Taylor said that when Sheen's public behavior was so outrageous, "I was terrified for him. I really, I love Charlie. I was very, very, very frightened for him. And when he very much regained himself -- at least now, living a very different life - I was so happy and relieved."
Now, 70-year-old Taylor is devoting her full energy to "Ann," opening on Broadway this week. She spends hours transforming herself into the late Texas governor each night.
"I don't really look like her, but if I just change the eyebrow line and the lip line, it helps in some ineffable way," she said.
She says that most of the lines on stage are not direct quotes, but Taylor's interpretation of how Ann Richards saw the world -- a view which still rings true today.
"The government isn't 'they.' The government is you. It is me, it is us, and sometimes us, not at our very best. Public servants work for you. You have the power to call 'em out, and call 'em down."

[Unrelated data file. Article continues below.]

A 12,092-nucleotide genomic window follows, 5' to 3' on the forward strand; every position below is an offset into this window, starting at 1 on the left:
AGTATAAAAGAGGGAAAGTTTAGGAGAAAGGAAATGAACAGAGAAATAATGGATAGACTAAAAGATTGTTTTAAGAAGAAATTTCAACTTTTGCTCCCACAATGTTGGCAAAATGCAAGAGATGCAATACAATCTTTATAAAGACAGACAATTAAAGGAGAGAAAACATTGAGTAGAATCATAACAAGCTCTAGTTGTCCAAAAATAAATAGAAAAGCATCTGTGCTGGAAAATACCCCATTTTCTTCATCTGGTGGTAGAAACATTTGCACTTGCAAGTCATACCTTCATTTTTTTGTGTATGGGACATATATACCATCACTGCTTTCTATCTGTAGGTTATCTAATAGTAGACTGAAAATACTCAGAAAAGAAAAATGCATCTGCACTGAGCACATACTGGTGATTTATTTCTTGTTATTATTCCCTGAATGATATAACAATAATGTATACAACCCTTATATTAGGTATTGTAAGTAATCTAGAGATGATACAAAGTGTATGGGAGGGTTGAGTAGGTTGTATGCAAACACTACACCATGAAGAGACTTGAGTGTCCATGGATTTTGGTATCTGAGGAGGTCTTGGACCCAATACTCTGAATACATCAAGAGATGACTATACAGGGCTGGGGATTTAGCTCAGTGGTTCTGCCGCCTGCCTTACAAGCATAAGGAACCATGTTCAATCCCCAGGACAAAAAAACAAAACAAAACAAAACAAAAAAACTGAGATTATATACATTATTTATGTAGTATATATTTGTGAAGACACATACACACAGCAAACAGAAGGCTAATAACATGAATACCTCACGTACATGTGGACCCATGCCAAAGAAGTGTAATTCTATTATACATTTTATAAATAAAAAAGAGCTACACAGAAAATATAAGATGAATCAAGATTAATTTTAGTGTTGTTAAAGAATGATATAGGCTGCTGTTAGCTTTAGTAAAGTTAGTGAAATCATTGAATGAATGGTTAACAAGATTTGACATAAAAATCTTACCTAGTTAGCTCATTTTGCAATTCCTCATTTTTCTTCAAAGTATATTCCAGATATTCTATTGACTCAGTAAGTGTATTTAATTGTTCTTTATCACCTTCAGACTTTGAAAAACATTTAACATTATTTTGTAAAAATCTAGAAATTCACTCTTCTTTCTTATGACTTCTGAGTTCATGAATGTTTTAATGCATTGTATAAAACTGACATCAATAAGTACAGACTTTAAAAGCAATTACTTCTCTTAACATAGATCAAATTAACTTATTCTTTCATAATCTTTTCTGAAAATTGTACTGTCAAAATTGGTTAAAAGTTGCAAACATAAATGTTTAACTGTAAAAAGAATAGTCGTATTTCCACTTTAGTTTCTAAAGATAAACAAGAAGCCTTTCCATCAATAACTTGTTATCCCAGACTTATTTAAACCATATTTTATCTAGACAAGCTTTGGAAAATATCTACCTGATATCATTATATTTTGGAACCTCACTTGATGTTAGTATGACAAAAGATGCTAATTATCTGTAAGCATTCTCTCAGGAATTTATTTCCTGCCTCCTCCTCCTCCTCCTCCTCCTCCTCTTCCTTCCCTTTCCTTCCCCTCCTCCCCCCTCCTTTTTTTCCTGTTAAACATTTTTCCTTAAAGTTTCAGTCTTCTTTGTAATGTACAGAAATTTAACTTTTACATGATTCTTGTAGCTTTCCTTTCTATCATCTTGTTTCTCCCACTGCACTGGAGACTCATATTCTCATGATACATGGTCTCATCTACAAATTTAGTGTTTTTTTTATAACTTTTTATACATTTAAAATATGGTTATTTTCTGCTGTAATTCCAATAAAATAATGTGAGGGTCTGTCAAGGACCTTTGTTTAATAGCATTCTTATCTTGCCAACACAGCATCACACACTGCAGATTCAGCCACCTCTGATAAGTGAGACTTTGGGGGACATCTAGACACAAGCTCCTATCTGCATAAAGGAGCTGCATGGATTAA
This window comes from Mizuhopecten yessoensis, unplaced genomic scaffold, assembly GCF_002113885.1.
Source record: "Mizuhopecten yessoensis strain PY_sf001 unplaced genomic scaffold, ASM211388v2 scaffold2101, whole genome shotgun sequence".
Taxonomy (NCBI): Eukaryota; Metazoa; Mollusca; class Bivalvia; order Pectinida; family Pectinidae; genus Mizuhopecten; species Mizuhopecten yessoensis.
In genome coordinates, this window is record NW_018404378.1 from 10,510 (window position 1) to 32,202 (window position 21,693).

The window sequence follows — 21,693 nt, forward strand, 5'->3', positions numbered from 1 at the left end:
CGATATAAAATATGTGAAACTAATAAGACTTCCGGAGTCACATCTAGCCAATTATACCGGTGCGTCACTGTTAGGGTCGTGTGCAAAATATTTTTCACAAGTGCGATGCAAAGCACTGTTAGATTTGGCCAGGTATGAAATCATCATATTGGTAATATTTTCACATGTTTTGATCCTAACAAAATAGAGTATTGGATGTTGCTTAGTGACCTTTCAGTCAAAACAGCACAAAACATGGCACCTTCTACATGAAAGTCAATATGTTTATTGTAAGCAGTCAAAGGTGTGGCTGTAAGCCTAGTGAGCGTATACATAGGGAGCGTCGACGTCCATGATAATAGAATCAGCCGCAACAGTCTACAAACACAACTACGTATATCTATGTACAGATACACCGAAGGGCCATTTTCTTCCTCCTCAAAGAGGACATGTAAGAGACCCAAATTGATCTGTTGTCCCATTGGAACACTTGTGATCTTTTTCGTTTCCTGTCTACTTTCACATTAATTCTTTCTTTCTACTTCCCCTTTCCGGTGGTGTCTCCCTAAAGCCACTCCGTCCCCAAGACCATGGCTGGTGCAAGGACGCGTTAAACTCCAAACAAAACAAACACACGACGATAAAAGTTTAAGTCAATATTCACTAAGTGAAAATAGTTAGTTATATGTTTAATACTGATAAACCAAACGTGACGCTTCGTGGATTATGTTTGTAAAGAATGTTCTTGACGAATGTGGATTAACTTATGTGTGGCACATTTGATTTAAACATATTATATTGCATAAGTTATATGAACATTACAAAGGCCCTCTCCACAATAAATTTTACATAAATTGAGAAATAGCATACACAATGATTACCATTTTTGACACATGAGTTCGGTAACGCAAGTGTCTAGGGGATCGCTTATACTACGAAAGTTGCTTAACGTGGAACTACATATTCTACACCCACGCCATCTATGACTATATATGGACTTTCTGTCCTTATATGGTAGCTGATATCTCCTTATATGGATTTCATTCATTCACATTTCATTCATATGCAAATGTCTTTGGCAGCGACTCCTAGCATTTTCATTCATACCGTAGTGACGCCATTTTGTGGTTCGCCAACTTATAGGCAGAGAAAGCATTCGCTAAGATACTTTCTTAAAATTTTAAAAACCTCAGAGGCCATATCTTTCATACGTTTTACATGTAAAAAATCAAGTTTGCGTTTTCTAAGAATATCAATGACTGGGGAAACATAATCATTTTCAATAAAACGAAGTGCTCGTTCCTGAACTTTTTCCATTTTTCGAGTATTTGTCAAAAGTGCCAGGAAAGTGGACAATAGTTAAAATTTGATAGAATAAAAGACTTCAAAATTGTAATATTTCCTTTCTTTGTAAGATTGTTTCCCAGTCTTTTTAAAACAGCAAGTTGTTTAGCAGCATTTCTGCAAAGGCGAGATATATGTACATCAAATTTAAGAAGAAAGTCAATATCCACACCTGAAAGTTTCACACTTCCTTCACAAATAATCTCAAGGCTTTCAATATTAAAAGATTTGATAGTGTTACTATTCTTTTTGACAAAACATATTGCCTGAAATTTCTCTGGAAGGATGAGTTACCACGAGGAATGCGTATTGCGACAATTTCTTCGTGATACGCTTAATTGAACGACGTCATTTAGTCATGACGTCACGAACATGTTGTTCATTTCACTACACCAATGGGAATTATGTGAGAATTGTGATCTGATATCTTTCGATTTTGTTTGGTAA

And when the governor's daughter Cecile comes back stage after a preview performance, it is clear that Taylor has succeeded.
"For someone who never knew my mother, really, just in passing, I feel like she's just captured her spirit in an amazing way," Cecile Richards told Braver.
But Taylor's view is, this was a role she was meant to play.
"I wouldn't be so grand as to say a calling, but I do feel sort of like a vessel," she said. "You know, I serve at the pleasure of the governor. I gotta do whatever she wants."
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